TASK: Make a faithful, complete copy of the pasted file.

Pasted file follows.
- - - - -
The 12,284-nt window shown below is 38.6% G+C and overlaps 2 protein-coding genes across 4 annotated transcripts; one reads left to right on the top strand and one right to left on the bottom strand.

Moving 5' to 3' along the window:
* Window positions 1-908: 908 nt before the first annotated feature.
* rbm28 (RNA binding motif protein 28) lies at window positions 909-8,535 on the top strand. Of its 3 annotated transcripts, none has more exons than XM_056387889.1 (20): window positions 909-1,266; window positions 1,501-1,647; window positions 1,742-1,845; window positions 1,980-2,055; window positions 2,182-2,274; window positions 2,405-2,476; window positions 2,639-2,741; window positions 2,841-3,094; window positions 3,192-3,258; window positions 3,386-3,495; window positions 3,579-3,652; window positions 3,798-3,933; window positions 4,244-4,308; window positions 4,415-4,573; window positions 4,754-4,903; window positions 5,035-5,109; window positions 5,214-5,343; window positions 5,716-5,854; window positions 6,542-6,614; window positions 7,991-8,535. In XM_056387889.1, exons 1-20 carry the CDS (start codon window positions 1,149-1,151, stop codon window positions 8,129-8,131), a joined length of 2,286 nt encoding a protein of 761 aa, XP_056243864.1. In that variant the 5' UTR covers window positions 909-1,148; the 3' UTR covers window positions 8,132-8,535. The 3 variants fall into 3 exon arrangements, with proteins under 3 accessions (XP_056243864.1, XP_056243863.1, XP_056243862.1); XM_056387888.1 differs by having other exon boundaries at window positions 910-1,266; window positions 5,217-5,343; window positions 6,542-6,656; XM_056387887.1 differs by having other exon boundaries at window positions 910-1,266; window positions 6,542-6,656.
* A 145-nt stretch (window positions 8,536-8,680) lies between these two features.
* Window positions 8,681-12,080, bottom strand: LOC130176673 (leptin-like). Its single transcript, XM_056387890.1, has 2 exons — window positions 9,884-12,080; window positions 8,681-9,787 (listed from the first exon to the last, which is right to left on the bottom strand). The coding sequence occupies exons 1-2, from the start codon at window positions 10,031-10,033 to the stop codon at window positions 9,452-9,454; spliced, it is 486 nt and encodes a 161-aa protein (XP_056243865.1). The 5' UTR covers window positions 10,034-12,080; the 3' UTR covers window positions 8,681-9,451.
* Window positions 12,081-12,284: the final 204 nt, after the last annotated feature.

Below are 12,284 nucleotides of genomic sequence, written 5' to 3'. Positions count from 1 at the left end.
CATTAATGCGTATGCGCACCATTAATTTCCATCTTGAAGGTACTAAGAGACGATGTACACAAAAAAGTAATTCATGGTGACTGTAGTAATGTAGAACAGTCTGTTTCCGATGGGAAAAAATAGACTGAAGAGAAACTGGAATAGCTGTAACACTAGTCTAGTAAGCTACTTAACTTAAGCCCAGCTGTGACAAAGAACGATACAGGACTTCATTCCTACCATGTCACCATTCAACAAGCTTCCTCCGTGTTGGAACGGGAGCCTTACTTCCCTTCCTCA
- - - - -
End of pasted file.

The 12,284-nt window shown below is 38.6% G+C and overlaps 2 protein-coding genes across 4 annotated transcripts; one reads left to right on the top strand and one right to left on the bottom strand.

Moving 5' to 3' along the window:
* Window positions 1-908: 908 nt before the first annotated feature.
* rbm28 (RNA binding motif protein 28) lies at window positions 909-8,535 on the top strand. Of its 3 annotated transcripts, none has more exons than XM_056387889.1 (20): window positions 909-1,266; window positions 1,501-1,647; window positions 1,742-1,845; window positions 1,980-2,055; window positions 2,182-2,274; window positions 2,405-2,476; window positions 2,639-2,741; window positions 2,841-3,094; window positions 3,192-3,258; window positions 3,386-3,495; window positions 3,579-3,652; window positions 3,798-3,933; window positions 4,244-4,308; window positions 4,415-4,573; window positions 4,754-4,903; window positions 5,035-5,109; window positions 5,214-5,343; window positions 5,716-5,854; window positions 6,542-6,614; window positions 7,991-8,535. In XM_056387889.1, exons 1-20 carry the CDS (start codon window positions 1,149-1,151, stop codon window positions 8,129-8,131), a joined length of 2,286 nt encoding a protein of 761 aa, XP_056243864.1. In that variant the 5' UTR covers window positions 909-1,148; the 3' UTR covers window positions 8,132-8,535. The 3 variants fall into 3 exon arrangements, with proteins under 3 accessions (XP_056243864.1, XP_056243863.1, XP_056243862.1); XM_056387888.1 differs by having other exon boundaries at window positions 910-1,266; window positions 5,217-5,343; window positions 6,542-6,656; XM_056387887.1 differs by having other exon boundaries at window positions 910-1,266; window positions 6,542-6,656.
* A 145-nt stretch (window positions 8,536-8,680) lies between these two features.
* Window positions 8,681-12,080, bottom strand: LOC130176673 (leptin-like). Its single transcript, XM_056387890.1, has 2 exons — window positions 9,884-12,080; window positions 8,681-9,787 (listed from the first exon to the last, which is right to left on the bottom strand). The coding sequence occupies exons 1-2, from the start codon at window positions 10,031-10,033 to the stop codon at window positions 9,452-9,454; spliced, it is 486 nt and encodes a 161-aa protein (XP_056243865.1). The 5' UTR covers window positions 10,034-12,080; the 3' UTR covers window positions 8,681-9,451.
* Window positions 12,081-12,284: the final 204 nt, after the last annotated feature.

Below are 12,284 nucleotides of genomic sequence, written 5' to 3'. Positions count from 1 at the left end.
CATTAATGCGTATGCGCACCATTAATTTCCATCTTGAAGGTACTAAGAGACGATGTACACAAAAAAGTAATTCATGGTGACTGTAGTAATGTAGAACAGTCTGTTTCCGATGGGAAAAAATAGACTGAAGAGAAACTGGAATAGCTGTAACACTAGTCTAGTAAGCTACTTAACTTAAGCCCAGCTGTGACAAAGAACGATACAGGACTTCATTCCTACCATGTCACCATTCAACAAGCTTCCTCCGTGTTGGAACGGGAGCCTTACTTCCCTTCCTCA